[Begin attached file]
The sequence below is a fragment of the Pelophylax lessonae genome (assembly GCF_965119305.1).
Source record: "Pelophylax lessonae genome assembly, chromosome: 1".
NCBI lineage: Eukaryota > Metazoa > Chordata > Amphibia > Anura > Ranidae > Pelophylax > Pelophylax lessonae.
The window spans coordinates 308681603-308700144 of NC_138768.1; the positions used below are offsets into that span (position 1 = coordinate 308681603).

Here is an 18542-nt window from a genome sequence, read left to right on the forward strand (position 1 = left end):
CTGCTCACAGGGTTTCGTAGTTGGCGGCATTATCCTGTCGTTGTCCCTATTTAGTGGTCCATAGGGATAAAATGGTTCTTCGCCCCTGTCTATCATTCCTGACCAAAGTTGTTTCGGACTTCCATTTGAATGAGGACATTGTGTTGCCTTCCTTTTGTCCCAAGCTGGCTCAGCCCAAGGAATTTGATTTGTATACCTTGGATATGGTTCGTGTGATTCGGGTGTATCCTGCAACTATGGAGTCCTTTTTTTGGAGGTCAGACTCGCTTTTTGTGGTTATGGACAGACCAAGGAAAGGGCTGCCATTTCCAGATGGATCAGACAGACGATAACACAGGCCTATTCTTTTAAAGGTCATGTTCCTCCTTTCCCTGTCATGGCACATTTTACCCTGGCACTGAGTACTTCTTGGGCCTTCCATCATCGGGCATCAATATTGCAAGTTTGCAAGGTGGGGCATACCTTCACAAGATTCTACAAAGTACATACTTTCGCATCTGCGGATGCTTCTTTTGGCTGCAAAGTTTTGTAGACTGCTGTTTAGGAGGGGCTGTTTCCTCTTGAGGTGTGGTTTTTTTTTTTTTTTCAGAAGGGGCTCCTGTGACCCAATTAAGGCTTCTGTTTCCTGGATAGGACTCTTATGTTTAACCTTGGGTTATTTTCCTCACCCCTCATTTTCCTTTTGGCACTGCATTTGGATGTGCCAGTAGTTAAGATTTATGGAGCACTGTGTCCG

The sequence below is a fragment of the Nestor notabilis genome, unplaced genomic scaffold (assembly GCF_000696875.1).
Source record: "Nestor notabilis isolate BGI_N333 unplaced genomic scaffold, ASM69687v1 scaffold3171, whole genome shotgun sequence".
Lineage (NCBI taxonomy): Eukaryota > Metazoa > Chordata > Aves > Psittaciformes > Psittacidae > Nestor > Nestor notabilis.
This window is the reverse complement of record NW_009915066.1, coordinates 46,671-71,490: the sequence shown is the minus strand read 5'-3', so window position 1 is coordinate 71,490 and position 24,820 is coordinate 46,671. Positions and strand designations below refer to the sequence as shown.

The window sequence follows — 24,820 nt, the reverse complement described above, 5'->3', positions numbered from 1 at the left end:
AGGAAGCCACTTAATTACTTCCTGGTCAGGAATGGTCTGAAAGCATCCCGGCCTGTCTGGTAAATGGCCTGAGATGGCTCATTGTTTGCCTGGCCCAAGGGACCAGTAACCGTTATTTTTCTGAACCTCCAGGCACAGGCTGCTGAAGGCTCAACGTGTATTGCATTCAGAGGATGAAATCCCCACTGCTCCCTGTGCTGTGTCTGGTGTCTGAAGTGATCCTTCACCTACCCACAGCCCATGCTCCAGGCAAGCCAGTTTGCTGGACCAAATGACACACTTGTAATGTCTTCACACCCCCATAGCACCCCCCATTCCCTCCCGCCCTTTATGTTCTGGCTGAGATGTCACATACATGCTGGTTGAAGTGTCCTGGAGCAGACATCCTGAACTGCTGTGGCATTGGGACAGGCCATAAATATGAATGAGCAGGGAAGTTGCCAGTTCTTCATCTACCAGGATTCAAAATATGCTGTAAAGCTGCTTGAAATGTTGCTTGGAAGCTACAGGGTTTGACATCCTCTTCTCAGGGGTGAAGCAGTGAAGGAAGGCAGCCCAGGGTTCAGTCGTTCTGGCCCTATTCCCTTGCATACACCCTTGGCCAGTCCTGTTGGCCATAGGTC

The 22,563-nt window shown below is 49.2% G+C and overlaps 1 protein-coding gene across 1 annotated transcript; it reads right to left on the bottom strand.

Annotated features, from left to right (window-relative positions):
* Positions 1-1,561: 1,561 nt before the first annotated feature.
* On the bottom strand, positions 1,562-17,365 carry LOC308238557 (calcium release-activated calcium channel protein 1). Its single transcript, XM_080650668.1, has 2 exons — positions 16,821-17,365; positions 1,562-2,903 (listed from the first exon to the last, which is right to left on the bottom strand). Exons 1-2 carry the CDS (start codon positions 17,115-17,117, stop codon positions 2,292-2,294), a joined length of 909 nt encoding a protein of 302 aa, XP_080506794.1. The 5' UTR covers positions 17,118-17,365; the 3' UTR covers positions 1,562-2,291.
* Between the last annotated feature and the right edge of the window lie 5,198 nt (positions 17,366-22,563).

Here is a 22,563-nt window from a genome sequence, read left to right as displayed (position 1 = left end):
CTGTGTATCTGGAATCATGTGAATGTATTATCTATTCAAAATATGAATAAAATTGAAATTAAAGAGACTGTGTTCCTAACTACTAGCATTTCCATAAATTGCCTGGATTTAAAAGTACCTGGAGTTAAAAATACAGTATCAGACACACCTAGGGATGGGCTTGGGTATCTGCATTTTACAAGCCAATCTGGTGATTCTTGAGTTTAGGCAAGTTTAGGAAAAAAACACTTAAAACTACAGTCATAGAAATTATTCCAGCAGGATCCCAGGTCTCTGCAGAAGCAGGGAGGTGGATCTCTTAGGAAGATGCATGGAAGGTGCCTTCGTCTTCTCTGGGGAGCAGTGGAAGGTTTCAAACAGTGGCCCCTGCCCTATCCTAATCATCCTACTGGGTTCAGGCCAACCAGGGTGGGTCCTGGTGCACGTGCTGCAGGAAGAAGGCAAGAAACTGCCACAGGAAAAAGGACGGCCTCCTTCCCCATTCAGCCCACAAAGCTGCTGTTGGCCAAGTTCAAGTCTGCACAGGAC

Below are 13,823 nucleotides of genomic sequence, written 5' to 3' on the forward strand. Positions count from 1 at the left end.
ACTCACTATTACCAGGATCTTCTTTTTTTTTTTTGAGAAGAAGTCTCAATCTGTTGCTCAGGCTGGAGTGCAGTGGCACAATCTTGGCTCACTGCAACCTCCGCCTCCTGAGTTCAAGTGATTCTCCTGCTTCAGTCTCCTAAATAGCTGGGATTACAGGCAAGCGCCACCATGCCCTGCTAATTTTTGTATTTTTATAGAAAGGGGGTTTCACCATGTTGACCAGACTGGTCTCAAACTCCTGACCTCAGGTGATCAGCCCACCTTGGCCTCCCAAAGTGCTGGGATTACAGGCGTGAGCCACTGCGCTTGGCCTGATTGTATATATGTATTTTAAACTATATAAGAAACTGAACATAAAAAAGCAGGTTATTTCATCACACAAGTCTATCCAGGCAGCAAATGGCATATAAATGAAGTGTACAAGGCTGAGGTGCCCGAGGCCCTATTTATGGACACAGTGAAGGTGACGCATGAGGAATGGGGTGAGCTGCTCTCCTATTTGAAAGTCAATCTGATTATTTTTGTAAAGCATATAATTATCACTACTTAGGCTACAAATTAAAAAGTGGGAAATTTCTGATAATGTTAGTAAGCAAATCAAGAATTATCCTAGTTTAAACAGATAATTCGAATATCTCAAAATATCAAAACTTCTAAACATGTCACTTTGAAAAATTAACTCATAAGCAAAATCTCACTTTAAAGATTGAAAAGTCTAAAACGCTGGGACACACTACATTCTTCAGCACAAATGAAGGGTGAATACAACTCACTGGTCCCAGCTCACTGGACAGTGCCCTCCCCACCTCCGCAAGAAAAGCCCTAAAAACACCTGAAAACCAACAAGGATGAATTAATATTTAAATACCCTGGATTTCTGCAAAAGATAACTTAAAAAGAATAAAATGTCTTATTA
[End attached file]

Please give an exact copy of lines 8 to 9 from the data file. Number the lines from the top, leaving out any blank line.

Source record: "Nestor notabilis isolate BGI_N333 unplaced genomic scaffold, ASM69687v1 scaffold3171, whole genome shotgun sequence".
Lineage (NCBI taxonomy): Eukaryota > Metazoa > Chordata > Aves > Psittaciformes > Psittacidae > Nestor > Nestor notabilis.